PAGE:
In short, Samsung designs, manufactures and markets its own products. The reliance on North American technology is also low because the technology required to produce display devices is not limited to North America. As a result, Samsung has shifted its manufacturing of IT and mobile displays from China to India, avoiding tariffs and higher wages in China.
But companies with high dependence on Chinese supply chains could have a hard time leaving China. Take Google’s Pixel phone as an example.
In 2019, Google decided to relocate the manufacturing of the Pixel phone from China to Bac Ninh in northern Vietnam to avoid tariffs into the U.S., an important market for its phones. Two years later, Google reversed the decision and started producing the new smartphone in China due to supply chain problems amid increasing uncertainty from pandemic-related restrictions.
Relocations to North America
Companies with a high reliance on North American technology and a relatively low reliance on Chinese supply chains, on the other hand, are likely to relocate manufacturing to North America.
For instance, TSMC, one of the world’s leading semiconductor foundries, uses substantial American technologies and equipment, including advanced equipment for ultraviolet lithography. Therefore, the Taiwanese company decided to build a new advanced chip factory in Arizona, a decision closely connected to its dependence on both U.S. technology and customers.
Companies with high reliance on both North American technology and the Chinese supply chain face the biggest challenges. They have no choice but to keep operating in both countries while navigating political risks and market turbulence.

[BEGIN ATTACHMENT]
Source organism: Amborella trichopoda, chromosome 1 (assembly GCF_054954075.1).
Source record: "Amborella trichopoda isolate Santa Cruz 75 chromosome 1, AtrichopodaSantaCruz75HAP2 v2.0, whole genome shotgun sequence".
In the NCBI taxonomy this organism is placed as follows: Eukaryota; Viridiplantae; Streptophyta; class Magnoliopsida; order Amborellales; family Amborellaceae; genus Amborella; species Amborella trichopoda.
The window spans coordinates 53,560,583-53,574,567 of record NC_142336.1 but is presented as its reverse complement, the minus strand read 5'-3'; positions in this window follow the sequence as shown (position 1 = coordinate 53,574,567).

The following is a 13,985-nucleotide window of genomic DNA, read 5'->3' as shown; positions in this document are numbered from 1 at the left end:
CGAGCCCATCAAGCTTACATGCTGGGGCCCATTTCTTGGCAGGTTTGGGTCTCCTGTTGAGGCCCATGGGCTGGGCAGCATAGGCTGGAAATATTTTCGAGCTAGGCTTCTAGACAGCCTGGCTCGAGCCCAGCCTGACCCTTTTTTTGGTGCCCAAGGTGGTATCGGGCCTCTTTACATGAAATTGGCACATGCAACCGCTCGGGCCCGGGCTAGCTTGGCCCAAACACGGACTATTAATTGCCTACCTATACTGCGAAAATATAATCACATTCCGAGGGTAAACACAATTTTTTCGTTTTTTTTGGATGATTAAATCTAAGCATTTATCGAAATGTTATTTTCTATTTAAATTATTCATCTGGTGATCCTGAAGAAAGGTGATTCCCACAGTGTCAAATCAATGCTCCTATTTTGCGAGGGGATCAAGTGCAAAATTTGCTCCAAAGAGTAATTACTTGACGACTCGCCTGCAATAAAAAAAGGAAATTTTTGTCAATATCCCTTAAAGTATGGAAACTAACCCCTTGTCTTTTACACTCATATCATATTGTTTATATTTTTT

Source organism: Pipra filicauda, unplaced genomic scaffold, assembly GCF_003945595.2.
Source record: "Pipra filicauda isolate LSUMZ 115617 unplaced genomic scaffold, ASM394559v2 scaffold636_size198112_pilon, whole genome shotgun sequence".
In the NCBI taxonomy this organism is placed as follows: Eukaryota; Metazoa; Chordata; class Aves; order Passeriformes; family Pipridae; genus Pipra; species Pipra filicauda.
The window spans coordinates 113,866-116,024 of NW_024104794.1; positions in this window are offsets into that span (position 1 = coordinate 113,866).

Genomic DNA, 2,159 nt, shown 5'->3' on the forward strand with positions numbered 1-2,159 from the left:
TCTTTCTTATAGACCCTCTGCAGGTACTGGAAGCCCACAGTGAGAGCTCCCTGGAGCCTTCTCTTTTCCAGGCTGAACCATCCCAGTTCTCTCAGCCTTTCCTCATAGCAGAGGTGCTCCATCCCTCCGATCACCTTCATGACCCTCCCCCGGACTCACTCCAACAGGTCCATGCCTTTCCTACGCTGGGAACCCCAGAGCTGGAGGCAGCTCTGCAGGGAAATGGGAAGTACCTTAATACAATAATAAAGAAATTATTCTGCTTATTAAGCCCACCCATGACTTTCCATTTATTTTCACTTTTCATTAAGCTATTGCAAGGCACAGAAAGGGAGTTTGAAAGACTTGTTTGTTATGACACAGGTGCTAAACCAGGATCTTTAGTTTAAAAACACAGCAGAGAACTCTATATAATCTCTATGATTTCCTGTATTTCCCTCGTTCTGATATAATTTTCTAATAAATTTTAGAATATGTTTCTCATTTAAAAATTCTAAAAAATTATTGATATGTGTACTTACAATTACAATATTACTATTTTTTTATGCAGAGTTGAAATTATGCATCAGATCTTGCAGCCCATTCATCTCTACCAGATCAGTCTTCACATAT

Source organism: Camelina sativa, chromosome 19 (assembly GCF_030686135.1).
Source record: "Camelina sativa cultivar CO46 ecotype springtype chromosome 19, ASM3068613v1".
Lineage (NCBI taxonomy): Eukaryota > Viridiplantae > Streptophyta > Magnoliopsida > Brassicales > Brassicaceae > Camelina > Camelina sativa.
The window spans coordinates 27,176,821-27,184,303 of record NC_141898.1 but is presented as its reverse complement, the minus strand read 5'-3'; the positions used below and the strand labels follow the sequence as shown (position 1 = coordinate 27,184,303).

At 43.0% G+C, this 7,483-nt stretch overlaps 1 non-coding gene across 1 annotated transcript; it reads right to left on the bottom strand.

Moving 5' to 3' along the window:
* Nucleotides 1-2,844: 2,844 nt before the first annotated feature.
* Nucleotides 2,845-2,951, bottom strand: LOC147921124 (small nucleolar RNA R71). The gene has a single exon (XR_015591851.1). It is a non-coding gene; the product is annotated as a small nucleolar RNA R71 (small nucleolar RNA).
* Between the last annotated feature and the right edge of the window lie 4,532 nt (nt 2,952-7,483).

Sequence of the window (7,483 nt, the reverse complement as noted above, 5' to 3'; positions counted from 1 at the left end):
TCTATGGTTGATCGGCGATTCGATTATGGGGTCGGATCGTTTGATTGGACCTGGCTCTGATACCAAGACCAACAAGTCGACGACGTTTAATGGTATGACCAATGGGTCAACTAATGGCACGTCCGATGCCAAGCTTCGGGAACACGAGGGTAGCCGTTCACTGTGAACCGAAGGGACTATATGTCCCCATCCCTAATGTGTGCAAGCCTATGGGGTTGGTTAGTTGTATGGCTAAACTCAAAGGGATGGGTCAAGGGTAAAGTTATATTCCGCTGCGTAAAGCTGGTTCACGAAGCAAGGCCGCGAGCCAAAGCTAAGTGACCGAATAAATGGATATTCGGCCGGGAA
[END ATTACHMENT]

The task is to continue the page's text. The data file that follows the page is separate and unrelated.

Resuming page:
Tesla is a prime example. While dependent on its research and development in the U.S. to enhance its leading technology position, China’s supply chain benefits Tesla with manufacturing speed, cost and proximity to the Chinese market. That leaves companies like Tesla with no choice but to navigate political tensions and stay present in both markets.
As a result, Tesla has built and expanded a factory in Shanghai. Additionally, it has promised to conduct more research and development activities in China and to recruit local talent for local design.
The COVID-19 pandemic has been another wake-up call for business leaders that should have prompted them to consider the importance of technological progress and supply chain security. While we don’t know how long the pandemic and its restrictions will endure, successful companies think ahead and build resilience and flexibility into their operations.
Felix Arndt, John F. Wood Chair in Entrepreneurship, University of Guelph; Abby Jingzi Zhou, Associate Professor, International Business, University of Nottingham; Christiaan Röell, Lecturer in International Business, University of Sheffield; Steven Shijin Zhou, Associate Professor, International Business, University of Nottingham, and Xiaomeng Liu, PhD Student, International Business, University of Nottingham
This article is republished from The Conversation under a Creative Commons license. Read the original article.